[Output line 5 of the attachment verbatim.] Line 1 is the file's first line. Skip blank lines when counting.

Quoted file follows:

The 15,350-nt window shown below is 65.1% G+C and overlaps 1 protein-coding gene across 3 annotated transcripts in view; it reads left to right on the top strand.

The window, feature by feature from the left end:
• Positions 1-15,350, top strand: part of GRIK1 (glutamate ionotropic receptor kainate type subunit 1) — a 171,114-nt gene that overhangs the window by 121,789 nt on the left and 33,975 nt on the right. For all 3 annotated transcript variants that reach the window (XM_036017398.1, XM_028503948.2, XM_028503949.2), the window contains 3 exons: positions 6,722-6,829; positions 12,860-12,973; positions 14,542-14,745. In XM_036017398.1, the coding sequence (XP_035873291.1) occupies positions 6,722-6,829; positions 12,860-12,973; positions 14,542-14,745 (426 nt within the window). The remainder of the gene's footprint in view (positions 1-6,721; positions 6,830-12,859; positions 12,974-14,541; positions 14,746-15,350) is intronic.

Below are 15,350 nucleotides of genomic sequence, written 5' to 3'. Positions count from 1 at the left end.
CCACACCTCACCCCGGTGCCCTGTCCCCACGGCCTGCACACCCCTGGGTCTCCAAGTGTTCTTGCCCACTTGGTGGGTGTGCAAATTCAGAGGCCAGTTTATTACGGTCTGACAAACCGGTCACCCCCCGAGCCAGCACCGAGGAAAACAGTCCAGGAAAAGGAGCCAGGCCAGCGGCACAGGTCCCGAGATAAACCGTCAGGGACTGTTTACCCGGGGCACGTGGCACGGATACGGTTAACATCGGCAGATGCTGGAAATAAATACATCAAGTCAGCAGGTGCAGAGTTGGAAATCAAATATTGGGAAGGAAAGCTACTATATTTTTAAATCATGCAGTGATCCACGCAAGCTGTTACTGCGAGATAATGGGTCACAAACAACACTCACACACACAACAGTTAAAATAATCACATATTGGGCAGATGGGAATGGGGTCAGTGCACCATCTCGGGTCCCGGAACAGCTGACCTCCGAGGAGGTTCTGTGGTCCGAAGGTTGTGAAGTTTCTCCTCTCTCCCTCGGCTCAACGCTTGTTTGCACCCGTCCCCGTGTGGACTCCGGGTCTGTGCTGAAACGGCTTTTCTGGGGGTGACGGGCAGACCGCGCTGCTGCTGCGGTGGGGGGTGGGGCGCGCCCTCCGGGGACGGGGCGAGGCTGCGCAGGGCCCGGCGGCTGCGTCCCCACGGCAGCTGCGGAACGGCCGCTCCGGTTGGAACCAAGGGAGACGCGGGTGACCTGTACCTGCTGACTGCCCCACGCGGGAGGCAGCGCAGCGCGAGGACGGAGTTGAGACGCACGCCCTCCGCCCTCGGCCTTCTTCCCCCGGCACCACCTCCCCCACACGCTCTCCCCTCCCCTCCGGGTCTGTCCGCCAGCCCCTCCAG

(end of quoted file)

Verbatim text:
CCACACCTCACCCCGGTGCCCTGTCCCCACGGCCTGCACACCCCTGGGTCTCCAAGTGTTCTTGCCCACTTGGTGGGTGTGCAAATTCAGAGGCCAGTTTATTACGGTCTGACAAACCGGTCACCCCCCGAGCCAGCACCGAGGAAAACAGTCCAGGAAAAGGAGCCAGGCCAGCGGCACAGGTCCCGAGATAAACCGTCAGGGACTGTTTACCCGGGGCACGTGGCACGGATACGGTTAACATCGGCAGATGCTGGAAATAAATACATCAAGTCAGCAGGTGCAGAGTTGGAAATCAAATATTGGGAAGGAAAGCTACTATATTTTTAAATCATGCAGTGATCCACGCAAGCTGTTACTGCGAGATAATGGGTCACAAACAACACTCACACACACAACAGTTAAAATAATCACATATTGGGCAGATGGGAATGGGGTCAGTGCACCATCTCGGGTCCCGGAACAGCTGACCTCCGAGGAGGTTCTGTGGTCCGAAGGTTGTGAAGTTTCTCCTCTCTCCCTCGGCTCAACGCTTGTTTGCACCCGTCCCCGTGTGGACTCCGGGTCTGTGCTGAAACGGCTTTTCTGGGGGTGACGGGCAGACCGCGCTGCTGCTGCGGTGGGGGGTGGGGCGCGCCCTCCGGGGACGGGGCGAGGCTGCGCAGGGCCCGGCGGCTGCGTCCCCACGGCAGCTGCGGAACGGCCGCTCCGGTTGGAACCAAGGGAGACGCGGGTGACCTGTACCTGCTGACTGCCCCACGCGGGAGGCAGCGCAGCGCGAGGACGGAGTTGAGACGCACGCCCTCCGCCCTCGGCCTTCTTCCCCCGGCACCACCTCCCCCACACGCTCTCCCCTCCCCTCCGGGTCTGTCCGCCAGCCCCTCCAG